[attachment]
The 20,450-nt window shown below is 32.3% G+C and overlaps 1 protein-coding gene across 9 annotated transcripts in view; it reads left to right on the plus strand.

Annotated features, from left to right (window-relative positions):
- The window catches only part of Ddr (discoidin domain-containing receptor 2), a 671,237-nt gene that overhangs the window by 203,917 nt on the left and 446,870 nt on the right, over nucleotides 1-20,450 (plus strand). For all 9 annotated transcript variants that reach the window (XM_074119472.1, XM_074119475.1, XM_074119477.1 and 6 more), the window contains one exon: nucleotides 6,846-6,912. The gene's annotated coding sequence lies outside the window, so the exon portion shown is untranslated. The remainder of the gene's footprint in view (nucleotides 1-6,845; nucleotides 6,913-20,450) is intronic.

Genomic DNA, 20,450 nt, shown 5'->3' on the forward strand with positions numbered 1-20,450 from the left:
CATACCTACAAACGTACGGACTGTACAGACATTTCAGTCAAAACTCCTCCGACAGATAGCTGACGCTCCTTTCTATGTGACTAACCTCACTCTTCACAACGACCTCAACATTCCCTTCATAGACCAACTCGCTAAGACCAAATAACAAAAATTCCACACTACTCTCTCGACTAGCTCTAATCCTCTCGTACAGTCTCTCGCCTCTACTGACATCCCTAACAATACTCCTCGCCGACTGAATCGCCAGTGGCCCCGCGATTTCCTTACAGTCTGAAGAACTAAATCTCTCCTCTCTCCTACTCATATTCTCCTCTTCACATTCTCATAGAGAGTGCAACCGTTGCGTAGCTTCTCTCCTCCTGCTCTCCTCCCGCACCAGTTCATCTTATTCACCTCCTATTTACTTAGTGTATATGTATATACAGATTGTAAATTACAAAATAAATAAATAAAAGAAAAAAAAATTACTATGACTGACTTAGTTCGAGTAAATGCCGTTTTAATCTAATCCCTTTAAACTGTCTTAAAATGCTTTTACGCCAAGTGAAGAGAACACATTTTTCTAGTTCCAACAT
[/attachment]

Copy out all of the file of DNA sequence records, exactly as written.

The 20,450-nt window shown below is 32.3% G+C and overlaps 1 protein-coding gene across 9 annotated transcripts in view; it reads left to right on the plus strand.

Annotated features, from left to right (window-relative positions):
- The window catches only part of Ddr (discoidin domain-containing receptor 2), a 671,237-nt gene that overhangs the window by 203,917 nt on the left and 446,870 nt on the right, over nucleotides 1-20,450 (plus strand). For all 9 annotated transcript variants that reach the window (XM_074119472.1, XM_074119475.1, XM_074119477.1 and 6 more), the window contains one exon: nucleotides 6,846-6,912. The gene's annotated coding sequence lies outside the window, so the exon portion shown is untranslated. The remainder of the gene's footprint in view (nucleotides 1-6,845; nucleotides 6,913-20,450) is intronic.

Genomic DNA, 20,450 nt, shown 5'->3' on the forward strand with positions numbered 1-20,450 from the left:
CATACCTACAAACGTACGGACTGTACAGACATTTCAGTCAAAACTCCTCCGACAGATAGCTGACGCTCCTTTCTATGTGACTAACCTCACTCTTCACAACGACCTCAACATTCCCTTCATAGACCAACTCGCTAAGACCAAATAACAAAAATTCCACACTACTCTCTCGACTAGCTCTAATCCTCTCGTACAGTCTCTCGCCTCTACTGACATCCCTAACAATACTCCTCGCCGACTGAATCGCCAGTGGCCCCGCGATTTCCTTACAGTCTGAAGAACTAAATCTCTCCTCTCTCCTACTCATATTCTCCTCTTCACATTCTCATAGAGAGTGCAACCGTTGCGTAGCTTCTCTCCTCCTGCTCTCCTCCCGCACCAGTTCATCTTATTCACCTCCTATTTACTTAGTGTATATGTATATACAGATTGTAAATTACAAAATAAATAAATAAAAGAAAAAAAAATTACTATGACTGACTTAGTTCGAGTAAATGCCGTTTTAATCTAATCCCTTTAAACTGTCTTAAAATGCTTTTACGCCAAGTGAAGAGAACACATTTTTCTAGTTCCAACAT